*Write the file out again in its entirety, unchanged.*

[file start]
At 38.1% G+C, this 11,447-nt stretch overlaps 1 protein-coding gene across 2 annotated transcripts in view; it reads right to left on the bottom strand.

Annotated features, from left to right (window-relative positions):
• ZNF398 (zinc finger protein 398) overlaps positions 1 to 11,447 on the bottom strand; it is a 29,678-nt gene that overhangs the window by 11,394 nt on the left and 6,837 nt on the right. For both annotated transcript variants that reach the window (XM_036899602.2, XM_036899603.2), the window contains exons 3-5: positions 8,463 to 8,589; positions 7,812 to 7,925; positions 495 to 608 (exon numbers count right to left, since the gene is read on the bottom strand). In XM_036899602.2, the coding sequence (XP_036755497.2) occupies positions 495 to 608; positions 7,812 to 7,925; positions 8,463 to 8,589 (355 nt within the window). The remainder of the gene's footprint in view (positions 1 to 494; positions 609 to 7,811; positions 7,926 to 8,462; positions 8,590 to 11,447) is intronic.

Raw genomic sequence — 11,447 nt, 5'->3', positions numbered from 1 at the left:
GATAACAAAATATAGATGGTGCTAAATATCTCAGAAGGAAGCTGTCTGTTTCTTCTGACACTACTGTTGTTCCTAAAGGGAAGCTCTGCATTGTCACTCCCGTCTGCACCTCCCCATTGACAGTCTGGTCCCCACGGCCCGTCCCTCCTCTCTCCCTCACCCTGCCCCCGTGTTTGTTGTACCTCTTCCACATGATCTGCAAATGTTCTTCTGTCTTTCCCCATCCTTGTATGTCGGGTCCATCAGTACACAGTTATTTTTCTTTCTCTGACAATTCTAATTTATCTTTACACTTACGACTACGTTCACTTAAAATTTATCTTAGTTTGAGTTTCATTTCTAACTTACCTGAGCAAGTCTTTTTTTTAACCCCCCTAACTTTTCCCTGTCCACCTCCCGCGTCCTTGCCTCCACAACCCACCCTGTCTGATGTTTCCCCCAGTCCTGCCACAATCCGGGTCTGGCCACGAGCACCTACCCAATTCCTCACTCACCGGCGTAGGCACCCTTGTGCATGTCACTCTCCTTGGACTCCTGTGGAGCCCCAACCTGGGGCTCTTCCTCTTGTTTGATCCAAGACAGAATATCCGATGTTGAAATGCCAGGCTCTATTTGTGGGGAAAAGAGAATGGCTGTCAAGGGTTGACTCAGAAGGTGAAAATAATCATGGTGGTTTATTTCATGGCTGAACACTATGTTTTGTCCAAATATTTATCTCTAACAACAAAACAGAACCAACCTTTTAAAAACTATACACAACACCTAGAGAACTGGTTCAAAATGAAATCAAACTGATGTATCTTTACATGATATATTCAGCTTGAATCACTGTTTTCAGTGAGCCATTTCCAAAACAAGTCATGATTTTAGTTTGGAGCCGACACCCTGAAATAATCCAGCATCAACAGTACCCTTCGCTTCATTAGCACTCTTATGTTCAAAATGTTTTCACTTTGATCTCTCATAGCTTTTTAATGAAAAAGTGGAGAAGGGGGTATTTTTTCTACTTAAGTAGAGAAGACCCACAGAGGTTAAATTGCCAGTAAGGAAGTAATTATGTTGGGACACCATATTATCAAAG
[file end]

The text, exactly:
At 38.1% G+C, this 11,447-nt stretch overlaps 1 protein-coding gene across 2 annotated transcripts in view; it reads right to left on the bottom strand.

Annotated features, from left to right (window-relative positions):
• ZNF398 (zinc finger protein 398) overlaps positions 1 to 11,447 on the bottom strand; it is a 29,678-nt gene that overhangs the window by 11,394 nt on the left and 6,837 nt on the right. For both annotated transcript variants that reach the window (XM_036899602.2, XM_036899603.2), the window contains exons 3-5: positions 8,463 to 8,589; positions 7,812 to 7,925; positions 495 to 608 (exon numbers count right to left, since the gene is read on the bottom strand). In XM_036899602.2, the coding sequence (XP_036755497.2) occupies positions 495 to 608; positions 7,812 to 7,925; positions 8,463 to 8,589 (355 nt within the window). The remainder of the gene's footprint in view (positions 1 to 494; positions 609 to 7,811; positions 7,926 to 8,462; positions 8,590 to 11,447) is intronic.

Raw genomic sequence — 11,447 nt, 5'->3', positions numbered from 1 at the left:
GATAACAAAATATAGATGGTGCTAAATATCTCAGAAGGAAGCTGTCTGTTTCTTCTGACACTACTGTTGTTCCTAAAGGGAAGCTCTGCATTGTCACTCCCGTCTGCACCTCCCCATTGACAGTCTGGTCCCCACGGCCCGTCCCTCCTCTCTCCCTCACCCTGCCCCCGTGTTTGTTGTACCTCTTCCACATGATCTGCAAATGTTCTTCTGTCTTTCCCCATCCTTGTATGTCGGGTCCATCAGTACACAGTTATTTTTCTTTCTCTGACAATTCTAATTTATCTTTACACTTACGACTACGTTCACTTAAAATTTATCTTAGTTTGAGTTTCATTTCTAACTTACCTGAGCAAGTCTTTTTTTTAACCCCCCTAACTTTTCCCTGTCCACCTCCCGCGTCCTTGCCTCCACAACCCACCCTGTCTGATGTTTCCCCCAGTCCTGCCACAATCCGGGTCTGGCCACGAGCACCTACCCAATTCCTCACTCACCGGCGTAGGCACCCTTGTGCATGTCACTCTCCTTGGACTCCTGTGGAGCCCCAACCTGGGGCTCTTCCTCTTGTTTGATCCAAGACAGAATATCCGATGTTGAAATGCCAGGCTCTATTTGTGGGGAAAAGAGAATGGCTGTCAAGGGTTGACTCAGAAGGTGAAAATAATCATGGTGGTTTATTTCATGGCTGAACACTATGTTTTGTCCAAATATTTATCTCTAACAACAAAACAGAACCAACCTTTTAAAAACTATACACAACACCTAGAGAACTGGTTCAAAATGAAATCAAACTGATGTATCTTTACATGATATATTCAGCTTGAATCACTGTTTTCAGTGAGCCATTTCCAAAACAAGTCATGATTTTAGTTTGGAGCCGACACCCTGAAATAATCCAGCATCAACAGTACCCTTCGCTTCATTAGCACTCTTATGTTCAAAATGTTTTCACTTTGATCTCTCATAGCTTTTTAATGAAAAAGTGGAGAAGGGGGTATTTTTTCTACTTAAGTAGAGAAGACCCACAGAGGTTAAATTGCCAGTAAGGAAGTAATTATGTTGGGACACCATATTATCAAAG